4 Sep 2007 02:09
gretl: two or three things you could do!
Allin Cottrell <cottrell@...>
2007-09-04 00:09:35 GMT
2007-09-04 00:09:35 GMT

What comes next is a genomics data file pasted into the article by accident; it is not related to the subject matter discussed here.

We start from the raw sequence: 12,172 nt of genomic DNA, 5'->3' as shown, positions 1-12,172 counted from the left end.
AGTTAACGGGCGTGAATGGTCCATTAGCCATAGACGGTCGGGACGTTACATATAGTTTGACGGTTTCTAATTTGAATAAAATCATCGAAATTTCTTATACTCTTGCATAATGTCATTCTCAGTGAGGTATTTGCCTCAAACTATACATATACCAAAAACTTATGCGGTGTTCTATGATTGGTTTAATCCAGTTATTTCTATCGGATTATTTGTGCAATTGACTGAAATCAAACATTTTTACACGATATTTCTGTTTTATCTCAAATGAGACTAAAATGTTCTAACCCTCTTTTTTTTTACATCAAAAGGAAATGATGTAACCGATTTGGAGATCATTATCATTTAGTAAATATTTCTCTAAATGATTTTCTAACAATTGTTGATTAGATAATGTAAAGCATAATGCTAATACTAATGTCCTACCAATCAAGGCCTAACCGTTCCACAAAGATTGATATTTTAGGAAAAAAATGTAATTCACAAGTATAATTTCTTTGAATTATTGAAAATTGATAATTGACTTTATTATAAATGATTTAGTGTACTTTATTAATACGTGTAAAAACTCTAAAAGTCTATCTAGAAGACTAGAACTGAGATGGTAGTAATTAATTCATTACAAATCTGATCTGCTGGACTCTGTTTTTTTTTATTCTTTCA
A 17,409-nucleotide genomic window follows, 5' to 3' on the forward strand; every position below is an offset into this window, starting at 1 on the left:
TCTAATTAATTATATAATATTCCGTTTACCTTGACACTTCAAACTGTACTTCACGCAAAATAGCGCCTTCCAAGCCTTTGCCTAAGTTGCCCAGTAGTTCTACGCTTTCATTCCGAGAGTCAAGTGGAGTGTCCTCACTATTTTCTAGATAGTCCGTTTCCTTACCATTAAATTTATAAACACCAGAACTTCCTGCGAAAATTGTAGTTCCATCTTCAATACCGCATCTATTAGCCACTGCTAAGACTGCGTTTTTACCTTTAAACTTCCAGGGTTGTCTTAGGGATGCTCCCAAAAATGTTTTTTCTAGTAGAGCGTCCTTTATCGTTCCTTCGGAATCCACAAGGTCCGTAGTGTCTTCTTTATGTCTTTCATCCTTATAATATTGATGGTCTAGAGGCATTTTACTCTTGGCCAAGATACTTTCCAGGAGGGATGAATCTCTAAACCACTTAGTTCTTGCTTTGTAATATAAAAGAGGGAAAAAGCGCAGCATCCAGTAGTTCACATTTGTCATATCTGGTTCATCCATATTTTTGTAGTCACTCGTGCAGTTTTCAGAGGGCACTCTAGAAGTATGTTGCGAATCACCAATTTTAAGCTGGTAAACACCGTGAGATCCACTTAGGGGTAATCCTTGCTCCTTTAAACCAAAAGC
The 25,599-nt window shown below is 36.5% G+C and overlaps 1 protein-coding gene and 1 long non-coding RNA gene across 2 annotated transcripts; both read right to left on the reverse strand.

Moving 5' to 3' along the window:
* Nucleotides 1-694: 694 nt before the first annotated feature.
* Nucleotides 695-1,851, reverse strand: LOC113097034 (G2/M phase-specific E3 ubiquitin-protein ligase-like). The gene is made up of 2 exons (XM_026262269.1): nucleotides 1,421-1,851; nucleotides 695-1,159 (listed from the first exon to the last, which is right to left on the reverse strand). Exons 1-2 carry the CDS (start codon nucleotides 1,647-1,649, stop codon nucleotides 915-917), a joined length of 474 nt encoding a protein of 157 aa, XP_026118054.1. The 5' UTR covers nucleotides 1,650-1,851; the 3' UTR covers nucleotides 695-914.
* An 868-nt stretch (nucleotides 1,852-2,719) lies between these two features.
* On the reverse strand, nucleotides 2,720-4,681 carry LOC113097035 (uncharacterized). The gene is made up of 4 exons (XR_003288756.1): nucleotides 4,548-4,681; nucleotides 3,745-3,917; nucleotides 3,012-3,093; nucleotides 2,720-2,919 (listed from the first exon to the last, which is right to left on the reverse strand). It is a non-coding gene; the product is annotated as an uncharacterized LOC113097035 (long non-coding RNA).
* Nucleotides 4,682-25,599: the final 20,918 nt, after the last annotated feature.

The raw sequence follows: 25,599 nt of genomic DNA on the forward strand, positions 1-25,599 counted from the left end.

Hello all, I know, everyone in the academic world is busy: there are classes to teach, papers to be written, papers to be refereed, conferences to attend, and so on. I'm subject to all these pressures myself, and I spend just about all of my "spare time" coding gretl. The result is that I'm not able to devote time to various things that, I think, would help us all ("us" being people who think gretl is of value). Here are three things that I think would be helpful, one of which has already been done, and two of which remain to be done. If you feel you could contribute in any of these ways, please do! 1) Writing articles, or putting up websites, that explicate gretl for people who haven't heard of it. This has been done. For example, Tadeusz Kufel has a website that brings gretl to a Polish constituency; Talha Yalta, Ryan J. Smith and J. Wilson Mixon Jr. have published papers that assess gretl; and Lee Adkins has an excellent online guide to econometrics using gretl. 2) A Free/Open-Source Software award for gretl: Why haven't we won a prize yet? The obvious answer is that gretl is a relatively specialized piece of software; it's not something that _most_ desktop users will have a need for, or _most_ sysadmins. But if someone had a a little spare time for research: Who awards such things and how are the nominations assessed? I'm not the one to say this, but it seems to me that -- leaving aside the famous "LAMP stack" of Linux (kernel), Apache (web server), MySQL (database) and PHP (web scripting language) -- gretl is one of the best conceived and most functional open-source projects in existence. Of course, this is not just thanks to me and Jack Lucchetti -- it's also due to the careful bug reports and detailed suggestions submitted by many of you over the years. So, what about it? A little recognition in the open-source community at large would be morale-booster for everyone working on gretl. 3) A gretl conference? We have people with more than a casual interest in gretl in at least half-a-dozen (6) countries. Is there anyone who might be interested in organizing a conference to bring us all together? My thought is that such an event would not simply bring _us_ together, but might also form a focal point that would bring in other _potentially_ interested people. For example, graduate students with computing expertise! The conference agenda could be broader than gretl: it could be, for example, something like "open-source approaches in statistical computing". Any takers? Allin. -- -- Allin Cottrell Department of Economics Wake Forest University, NC